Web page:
The Indian women who are pledging to wear saris all year long
- 14 April 2015
A pledge between two female friends to wear saris more often has caught on - and now women across India are posting pictures of themselves wearing the traditional dress on Facebook and Twitter.
Two friends in the south Indian city of Bengaluru were lamenting the fact that although they loved wearing saris - the flowing, intricately wrapped piece of cloth that's probably the most well-known example of South Asian women's clothing - they rarely wore them anymore, instead favouring more practical clothing like jeans and dresses.
So at the beginning of March, entrepreneurs Ally Matthan and Anju Maudgal Kadam pledged to wear saris twice a week - or 100 times in a year. Their vow became the hashtag #100SareePact, and it wasn't long before other Indian women were joining in and posting their own photos on Facebook and Twitter.
"Every sari has a memory based on an occasion, emotion or relationship," says Kadam. "When you wear a sari, you have a sari glow, like a birthday glow."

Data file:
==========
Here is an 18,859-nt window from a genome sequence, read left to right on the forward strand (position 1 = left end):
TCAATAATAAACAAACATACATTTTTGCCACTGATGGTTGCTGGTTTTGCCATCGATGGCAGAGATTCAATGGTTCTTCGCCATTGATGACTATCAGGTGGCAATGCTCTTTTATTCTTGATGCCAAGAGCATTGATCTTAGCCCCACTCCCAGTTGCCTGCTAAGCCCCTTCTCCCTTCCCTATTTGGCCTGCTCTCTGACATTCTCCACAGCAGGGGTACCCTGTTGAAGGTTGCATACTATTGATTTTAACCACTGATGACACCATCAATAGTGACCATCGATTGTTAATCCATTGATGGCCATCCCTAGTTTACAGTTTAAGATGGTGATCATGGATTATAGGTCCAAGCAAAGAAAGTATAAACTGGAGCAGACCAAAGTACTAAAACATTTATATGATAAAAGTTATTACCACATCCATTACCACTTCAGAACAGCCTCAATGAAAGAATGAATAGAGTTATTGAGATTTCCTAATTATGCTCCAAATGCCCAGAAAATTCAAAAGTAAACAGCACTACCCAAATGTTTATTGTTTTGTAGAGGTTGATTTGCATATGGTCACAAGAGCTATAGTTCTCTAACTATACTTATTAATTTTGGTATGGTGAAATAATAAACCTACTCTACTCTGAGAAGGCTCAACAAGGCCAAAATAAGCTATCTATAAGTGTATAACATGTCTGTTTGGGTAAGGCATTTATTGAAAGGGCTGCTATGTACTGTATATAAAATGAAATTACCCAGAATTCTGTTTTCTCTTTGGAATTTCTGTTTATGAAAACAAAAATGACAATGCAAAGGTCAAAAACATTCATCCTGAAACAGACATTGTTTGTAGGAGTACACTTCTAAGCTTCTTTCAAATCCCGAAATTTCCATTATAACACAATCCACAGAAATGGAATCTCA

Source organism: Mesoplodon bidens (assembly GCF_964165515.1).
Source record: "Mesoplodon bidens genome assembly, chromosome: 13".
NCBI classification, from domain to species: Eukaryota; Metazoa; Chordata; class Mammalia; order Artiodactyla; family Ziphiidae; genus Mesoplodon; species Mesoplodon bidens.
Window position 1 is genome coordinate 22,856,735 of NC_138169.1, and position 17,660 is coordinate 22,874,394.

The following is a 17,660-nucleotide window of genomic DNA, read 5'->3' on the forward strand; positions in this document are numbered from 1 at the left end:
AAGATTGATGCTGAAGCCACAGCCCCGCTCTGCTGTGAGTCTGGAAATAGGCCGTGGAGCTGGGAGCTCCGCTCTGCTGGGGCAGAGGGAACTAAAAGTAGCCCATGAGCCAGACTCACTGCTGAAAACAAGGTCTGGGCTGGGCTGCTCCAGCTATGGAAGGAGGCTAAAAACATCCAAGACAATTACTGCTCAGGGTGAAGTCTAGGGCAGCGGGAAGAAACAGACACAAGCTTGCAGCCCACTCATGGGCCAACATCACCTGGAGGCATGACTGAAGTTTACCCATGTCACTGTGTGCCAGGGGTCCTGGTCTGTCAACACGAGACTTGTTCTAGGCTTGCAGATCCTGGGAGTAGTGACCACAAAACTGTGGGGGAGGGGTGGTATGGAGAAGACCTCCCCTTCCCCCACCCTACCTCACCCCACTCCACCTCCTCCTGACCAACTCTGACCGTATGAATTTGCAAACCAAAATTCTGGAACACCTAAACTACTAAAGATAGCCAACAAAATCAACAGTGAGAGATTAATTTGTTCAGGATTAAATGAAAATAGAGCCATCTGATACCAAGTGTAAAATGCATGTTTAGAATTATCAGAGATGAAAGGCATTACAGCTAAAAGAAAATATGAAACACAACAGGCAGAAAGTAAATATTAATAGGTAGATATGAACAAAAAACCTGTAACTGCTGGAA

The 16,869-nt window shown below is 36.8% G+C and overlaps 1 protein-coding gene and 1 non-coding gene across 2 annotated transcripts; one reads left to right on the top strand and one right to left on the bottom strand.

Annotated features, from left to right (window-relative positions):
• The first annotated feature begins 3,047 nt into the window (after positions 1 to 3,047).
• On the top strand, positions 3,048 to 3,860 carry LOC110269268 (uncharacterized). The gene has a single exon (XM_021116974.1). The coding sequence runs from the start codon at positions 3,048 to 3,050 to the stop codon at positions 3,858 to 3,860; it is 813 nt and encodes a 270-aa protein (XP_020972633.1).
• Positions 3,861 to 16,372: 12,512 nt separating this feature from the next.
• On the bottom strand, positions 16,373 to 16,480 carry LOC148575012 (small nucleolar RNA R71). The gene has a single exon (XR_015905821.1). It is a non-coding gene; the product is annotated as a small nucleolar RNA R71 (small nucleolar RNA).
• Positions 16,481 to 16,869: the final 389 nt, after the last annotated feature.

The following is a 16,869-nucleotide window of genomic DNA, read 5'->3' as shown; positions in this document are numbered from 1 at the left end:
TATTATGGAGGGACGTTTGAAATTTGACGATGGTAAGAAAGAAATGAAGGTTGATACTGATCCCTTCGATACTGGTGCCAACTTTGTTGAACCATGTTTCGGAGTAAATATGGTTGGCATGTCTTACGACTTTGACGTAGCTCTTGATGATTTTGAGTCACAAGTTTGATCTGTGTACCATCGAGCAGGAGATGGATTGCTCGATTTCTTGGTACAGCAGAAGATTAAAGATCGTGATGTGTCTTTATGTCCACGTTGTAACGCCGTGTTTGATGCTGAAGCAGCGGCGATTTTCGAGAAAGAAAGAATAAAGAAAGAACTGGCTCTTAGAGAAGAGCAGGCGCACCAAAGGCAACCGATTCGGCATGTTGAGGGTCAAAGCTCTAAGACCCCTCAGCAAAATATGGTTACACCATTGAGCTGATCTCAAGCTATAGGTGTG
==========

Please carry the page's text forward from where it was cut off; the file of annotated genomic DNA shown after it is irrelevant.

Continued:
She says they're not organising a campaign along the lines of the Gulabi Gang - a pink sari brigade who became an anti-corruption force. Nor are they worried the sari will forever disappear from the streets of India. Their challenge is more of a celebration of a style and an excuse to break out colourful garments more often.
"#100SareePact is not a political statement to reclaim a way to dress, because the sari never went away from the Indian psyche," Kadam told BBC Trending.
Many of the women posting pictures have also noted the stories behind the garments they're wearing.
"During my initial working days at HP I happened to buy quite a few of these beauties," wrote Vidya Ramamurthy, who posted two pictures of her in a black-and-gold sari. "The fact that I bought this from my own money stands apart in my mind always."
"This saree is very special because my 6-yr-old son, Aryan selected it when his baby brother, Samarth, was born last year," said Smita Tripathi, who donned a red, blue and yellow one.
Reporting by Anisa Subedar
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